BOSTON (CBS) -- Losers of four straight, the Boston Celtics played like a desperate bunch Wednesday night.
In the end, that desperation helped them literally steal one from the Indiana Pacers.
Boston looked destined to drop their fifth straight, down 92-89 with just over 2:33 on the clock, but they turned it all around with four steal-and-score sequences in a 93-second span.
First it was Jae Crowder, who pounced on a loose ball that trickled through the hands of Ian Mahinmi thanks to a bad pass by Monta Ellis. Crowder took it the distance to the basket to make it a one-point game before Ellis made up for his miscue with a jumper.
But after Crowder missed a three on Boston's ensuing possession, Ellis had another bad pass the Celtics jumped on. This time it was center Amir Johnson who stepped in front of it and raced down the court, dunking it home to pull the Celtics within one once again. Johnson was an aggressive beast all night, filling the stat sheet with 14 points, 18 rebounds and six assists.
Up next was Marcus Smart, who 12 seconds later snatched a pass out of C.J. Miles' hands and put in an easy layup to give Boston a 95-94 lead, sending the TD Garden into hysterics.
The Celtics nearly let more poor execution ruin the fun. Brad Stevens called a timeout with 1:09 left after an Indiana miss, drawing up an inbound play he hoped would net Boston an easy bucket. But Smart threw away the inbound pass, giving the Pacers a chance to regain the lead.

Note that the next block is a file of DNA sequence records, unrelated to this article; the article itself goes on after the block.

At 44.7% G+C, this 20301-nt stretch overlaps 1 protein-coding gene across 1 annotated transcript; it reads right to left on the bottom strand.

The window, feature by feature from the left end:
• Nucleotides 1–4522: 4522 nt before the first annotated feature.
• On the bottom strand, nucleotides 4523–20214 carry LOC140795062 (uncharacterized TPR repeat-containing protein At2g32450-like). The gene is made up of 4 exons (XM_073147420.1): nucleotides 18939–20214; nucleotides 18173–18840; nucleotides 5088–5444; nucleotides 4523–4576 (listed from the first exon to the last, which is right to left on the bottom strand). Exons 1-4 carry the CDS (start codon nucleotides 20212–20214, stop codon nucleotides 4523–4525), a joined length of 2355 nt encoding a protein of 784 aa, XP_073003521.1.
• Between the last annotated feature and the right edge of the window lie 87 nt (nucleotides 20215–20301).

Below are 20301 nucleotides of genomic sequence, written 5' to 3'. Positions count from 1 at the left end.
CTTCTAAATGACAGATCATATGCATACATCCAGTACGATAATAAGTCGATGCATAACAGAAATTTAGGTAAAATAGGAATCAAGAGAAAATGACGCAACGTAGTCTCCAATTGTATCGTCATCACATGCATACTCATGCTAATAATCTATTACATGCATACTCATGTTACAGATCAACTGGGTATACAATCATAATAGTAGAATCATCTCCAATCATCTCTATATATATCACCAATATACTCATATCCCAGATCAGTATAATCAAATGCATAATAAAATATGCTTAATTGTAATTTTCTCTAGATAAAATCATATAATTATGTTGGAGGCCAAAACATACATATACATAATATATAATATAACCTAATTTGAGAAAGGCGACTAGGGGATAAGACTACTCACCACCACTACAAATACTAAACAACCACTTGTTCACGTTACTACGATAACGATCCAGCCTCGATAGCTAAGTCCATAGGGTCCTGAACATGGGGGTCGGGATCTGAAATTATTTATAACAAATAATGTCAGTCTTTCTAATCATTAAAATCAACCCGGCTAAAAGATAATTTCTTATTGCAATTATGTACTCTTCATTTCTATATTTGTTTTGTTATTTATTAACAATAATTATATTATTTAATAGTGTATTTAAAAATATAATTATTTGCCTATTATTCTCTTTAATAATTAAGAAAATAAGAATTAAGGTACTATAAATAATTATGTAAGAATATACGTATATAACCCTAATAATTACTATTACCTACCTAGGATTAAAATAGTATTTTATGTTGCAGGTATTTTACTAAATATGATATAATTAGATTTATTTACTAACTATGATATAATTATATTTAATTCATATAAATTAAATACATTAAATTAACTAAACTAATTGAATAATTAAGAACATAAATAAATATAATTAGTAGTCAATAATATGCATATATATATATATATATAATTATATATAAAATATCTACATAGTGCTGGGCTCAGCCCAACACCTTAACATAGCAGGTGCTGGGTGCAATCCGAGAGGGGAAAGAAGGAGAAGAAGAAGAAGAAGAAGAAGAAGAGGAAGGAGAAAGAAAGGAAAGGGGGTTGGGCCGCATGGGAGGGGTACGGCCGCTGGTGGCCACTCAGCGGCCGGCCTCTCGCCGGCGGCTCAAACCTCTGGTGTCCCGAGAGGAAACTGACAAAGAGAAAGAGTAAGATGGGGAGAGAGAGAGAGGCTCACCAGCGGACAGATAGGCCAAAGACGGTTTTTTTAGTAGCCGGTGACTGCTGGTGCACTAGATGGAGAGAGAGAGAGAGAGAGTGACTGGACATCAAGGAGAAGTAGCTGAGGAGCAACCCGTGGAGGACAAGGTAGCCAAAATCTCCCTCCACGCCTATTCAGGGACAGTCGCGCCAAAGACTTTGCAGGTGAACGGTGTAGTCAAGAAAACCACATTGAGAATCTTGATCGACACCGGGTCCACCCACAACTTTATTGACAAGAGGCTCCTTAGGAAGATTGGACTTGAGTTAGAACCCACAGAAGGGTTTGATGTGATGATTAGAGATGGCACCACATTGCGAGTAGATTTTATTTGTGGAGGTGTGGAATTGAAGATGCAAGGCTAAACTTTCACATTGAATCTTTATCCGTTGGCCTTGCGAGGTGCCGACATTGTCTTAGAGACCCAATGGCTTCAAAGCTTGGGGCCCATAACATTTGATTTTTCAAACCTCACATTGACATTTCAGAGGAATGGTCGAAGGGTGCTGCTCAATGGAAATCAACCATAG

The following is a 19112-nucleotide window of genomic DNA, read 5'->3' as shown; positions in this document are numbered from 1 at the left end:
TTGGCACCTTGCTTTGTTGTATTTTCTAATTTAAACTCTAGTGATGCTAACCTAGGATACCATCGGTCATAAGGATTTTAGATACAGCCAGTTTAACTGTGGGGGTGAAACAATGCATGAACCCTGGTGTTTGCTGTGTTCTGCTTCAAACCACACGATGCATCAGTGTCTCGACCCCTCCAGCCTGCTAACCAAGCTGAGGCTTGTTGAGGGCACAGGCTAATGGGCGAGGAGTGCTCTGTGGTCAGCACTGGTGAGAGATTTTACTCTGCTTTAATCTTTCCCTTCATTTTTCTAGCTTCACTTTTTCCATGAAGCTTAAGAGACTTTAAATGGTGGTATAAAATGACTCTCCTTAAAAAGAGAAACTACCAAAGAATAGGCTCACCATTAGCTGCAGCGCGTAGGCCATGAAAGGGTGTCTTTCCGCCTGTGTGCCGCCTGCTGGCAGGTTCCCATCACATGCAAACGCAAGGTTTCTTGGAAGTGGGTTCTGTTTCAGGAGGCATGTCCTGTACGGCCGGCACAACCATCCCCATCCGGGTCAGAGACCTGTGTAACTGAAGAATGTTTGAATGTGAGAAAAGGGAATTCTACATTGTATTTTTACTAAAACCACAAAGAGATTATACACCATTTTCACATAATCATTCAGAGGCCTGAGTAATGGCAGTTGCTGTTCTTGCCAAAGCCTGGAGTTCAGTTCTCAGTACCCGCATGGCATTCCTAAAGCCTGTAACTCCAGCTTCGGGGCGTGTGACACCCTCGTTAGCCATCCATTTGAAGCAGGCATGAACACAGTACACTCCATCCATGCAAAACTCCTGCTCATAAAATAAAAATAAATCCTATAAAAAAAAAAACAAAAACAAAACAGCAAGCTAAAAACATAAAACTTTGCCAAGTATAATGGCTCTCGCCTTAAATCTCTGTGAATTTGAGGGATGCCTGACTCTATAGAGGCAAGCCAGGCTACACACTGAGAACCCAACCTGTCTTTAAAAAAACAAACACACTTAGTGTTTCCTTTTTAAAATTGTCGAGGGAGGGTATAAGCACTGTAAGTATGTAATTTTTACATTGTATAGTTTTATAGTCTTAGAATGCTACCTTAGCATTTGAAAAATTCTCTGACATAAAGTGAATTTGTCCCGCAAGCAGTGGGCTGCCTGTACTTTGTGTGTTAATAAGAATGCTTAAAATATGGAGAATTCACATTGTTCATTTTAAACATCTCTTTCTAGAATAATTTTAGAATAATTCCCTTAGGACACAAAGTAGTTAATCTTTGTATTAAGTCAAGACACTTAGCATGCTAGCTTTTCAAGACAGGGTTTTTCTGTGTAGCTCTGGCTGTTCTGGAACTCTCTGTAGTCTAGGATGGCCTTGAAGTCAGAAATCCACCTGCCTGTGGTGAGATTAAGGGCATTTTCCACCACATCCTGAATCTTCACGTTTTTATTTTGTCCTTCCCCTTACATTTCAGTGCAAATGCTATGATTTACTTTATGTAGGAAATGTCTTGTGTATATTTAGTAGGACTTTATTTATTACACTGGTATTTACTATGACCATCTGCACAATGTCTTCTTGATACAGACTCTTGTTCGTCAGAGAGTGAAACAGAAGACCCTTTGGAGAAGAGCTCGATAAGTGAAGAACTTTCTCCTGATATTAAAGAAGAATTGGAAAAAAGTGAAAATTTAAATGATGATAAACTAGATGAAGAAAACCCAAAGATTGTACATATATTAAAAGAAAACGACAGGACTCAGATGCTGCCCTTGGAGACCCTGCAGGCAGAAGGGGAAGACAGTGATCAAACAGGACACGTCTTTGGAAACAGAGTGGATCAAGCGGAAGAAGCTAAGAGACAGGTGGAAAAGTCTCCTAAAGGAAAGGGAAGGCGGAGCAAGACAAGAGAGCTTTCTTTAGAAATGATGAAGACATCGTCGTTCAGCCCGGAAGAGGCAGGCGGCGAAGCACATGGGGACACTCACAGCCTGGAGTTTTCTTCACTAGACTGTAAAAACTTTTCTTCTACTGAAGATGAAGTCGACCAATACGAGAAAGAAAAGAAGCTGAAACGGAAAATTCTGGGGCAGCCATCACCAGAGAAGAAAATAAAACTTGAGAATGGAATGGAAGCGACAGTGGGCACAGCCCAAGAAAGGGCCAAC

Crowder had other plans though. He capped off the four-steal stretch with another swipe, plucking the ball from a driving Paul George and going coast-to-coast for his 11th basket of the night, matching a career-high 25 points in the win. When that defensive clinic was done, the Celtics owned a 97-94 lead with :58 seconds left.
Isaiah Thomas scored the final six points of the game as the Celtics stole a 103-94 win over a team they hadn't beat in two previous tries this season.
If you thought that 93-second stretch was more like something out of a video game, you weren't alone.
"I've definitely seen it on one of the video games I've played," said Thomas, who led the way with 28 points. "That was crazy."
It was important for the Celtics to execute down the stretch and avoid falling under .500 for the first time in over two months. Even after Smart nearly gave it away, Boston didn't hang their heads and instead buckled down to finish off the victory.
"Everybody was out there talking, 'We need this game. We can't lose this game. Somebody's got to make a play.' And four different guys made four different plays in under a minute and a half," said Smart. "We just understood that we couldn't lose this game."
Complementary basketball returned Wednesday night, as the Celtics scored 36 points off their 20 forced turnovers against the Pacers. They lead the NBA by forcing 16.3 turnovers per game.
It was just one game, but the Celtics returned to form when it mattered Wednesday night. Such execution, and bouncing back after what could have been a costly mistake, should provide a much-needed confidence boost as they look to rejoin the Eastern Conference playoff race with the season nearing the halfway point.
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